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What You Should Know about Gluten and Celiac Disease

Gluten-free food seems to be everywhere, as more and more people learn they have celiac disease-or just prefer to go gluten-free. But with so much buzz about gluten and its effects on your health, it's important to understand what it is.

Gluten is made of two different proteins and is found in cereal grains, including barley, rye and wheat. It is what makes dough feel elastic and gives bread its chewiness. Although it is mainly found in foods, gluten can also be found in everyday products, including medicines, vitamins or even lip balms.

People who have celiac disease cannot properly digest gluten. Celiac disease is an immune disorder that damages the small intestine. It affects about 1% of all people.

For people with type 1 diabetes, the odds of getting this disease increase to one in 10.

Symptoms of celiac disease include:

  • Stomach pain, gas and diarrhea
  • Feeling very tired
  • Losing weight

However, symptoms can vary greatly from person to person. A related condition, gluten sensitivity, produces similar symptoms but without causing damage to the intestines.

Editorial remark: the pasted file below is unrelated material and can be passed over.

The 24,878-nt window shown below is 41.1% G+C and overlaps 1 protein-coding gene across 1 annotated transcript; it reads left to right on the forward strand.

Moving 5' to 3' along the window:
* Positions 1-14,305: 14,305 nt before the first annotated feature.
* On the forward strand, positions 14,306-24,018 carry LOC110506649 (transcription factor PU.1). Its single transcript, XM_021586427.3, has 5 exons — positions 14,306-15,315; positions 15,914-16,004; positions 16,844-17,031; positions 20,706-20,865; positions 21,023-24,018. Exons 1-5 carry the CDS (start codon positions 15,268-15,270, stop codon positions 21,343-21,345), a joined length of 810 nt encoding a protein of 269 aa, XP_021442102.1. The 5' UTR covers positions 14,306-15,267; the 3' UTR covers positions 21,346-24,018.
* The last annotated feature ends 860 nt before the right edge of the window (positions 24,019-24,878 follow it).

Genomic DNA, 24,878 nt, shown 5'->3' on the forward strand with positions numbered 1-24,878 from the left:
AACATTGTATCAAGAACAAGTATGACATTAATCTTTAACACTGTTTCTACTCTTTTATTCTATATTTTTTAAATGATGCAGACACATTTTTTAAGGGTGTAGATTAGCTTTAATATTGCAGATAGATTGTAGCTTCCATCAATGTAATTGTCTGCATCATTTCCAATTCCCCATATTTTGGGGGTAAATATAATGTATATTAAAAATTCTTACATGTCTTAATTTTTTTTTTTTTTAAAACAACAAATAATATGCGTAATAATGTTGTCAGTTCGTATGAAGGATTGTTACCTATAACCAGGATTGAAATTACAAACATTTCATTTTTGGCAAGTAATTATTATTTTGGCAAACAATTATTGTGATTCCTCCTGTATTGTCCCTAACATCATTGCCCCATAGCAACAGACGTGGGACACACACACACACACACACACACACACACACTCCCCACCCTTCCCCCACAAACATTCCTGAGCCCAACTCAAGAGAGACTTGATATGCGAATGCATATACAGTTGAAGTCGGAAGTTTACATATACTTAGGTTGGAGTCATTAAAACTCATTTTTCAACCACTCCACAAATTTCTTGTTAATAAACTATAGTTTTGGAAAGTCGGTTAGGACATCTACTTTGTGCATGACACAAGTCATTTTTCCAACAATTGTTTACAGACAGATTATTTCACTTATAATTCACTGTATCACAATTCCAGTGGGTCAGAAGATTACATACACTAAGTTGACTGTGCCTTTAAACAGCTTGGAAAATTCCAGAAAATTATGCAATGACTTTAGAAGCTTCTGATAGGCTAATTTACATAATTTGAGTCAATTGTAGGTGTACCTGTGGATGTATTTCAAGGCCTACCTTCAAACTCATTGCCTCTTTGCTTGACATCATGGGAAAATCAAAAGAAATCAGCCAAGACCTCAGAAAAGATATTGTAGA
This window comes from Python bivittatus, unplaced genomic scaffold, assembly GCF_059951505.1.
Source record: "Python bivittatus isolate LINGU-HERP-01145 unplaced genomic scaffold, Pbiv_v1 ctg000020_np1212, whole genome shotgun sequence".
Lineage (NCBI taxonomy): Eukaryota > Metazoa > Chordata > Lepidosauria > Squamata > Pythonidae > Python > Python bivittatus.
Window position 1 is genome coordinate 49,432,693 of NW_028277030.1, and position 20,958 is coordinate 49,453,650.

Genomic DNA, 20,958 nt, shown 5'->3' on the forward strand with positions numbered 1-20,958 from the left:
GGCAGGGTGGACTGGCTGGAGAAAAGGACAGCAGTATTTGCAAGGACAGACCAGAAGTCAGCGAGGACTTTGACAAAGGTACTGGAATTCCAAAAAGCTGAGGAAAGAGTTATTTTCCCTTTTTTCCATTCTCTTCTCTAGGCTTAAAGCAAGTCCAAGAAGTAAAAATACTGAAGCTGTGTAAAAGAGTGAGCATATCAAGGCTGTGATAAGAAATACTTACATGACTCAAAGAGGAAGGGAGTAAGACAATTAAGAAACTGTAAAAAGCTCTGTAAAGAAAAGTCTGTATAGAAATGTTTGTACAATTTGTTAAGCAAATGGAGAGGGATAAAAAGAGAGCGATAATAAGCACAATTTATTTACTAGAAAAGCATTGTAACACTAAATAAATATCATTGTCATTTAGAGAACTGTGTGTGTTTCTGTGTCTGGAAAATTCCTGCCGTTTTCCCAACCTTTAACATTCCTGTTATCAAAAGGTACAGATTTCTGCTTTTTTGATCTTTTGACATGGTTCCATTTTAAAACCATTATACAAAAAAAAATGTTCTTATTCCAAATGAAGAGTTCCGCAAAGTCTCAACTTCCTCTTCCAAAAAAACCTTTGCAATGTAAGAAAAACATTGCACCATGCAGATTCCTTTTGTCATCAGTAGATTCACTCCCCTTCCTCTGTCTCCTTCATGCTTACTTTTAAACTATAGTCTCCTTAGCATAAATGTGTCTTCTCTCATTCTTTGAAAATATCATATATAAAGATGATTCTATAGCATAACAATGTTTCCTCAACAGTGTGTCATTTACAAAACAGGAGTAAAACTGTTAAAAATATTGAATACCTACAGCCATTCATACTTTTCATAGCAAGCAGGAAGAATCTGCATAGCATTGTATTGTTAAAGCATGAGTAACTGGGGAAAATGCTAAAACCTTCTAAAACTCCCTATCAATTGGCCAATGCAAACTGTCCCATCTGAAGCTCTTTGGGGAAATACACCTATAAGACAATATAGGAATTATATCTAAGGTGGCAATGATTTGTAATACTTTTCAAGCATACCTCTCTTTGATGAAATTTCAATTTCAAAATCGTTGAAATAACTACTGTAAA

If you have celiac disease, your body overreacts to gluten. Eating gluten causes your immune system to attack the lining of your small intestine. Eventually, you'll have problems absorbing nutrients from food. You can become malnourished if you eat a lot.

The only treatment for celiac disease is a strict gluten-free diet. A dietitian can help you learn to avoid gluten. Besides wheat, rye and barley, you'll need to skip most grains, pastas, cereals and many processed foods. Remember to read all food labels and even check your vitamins and medications to see if they also contain gluten.

If you think you may have celiac disease or gluten intolerance, talk to your doctor for more information.

Sources: Harvard Health Publications, Krames Staywell, LiveScience, U.S. Department of Health and Human Services

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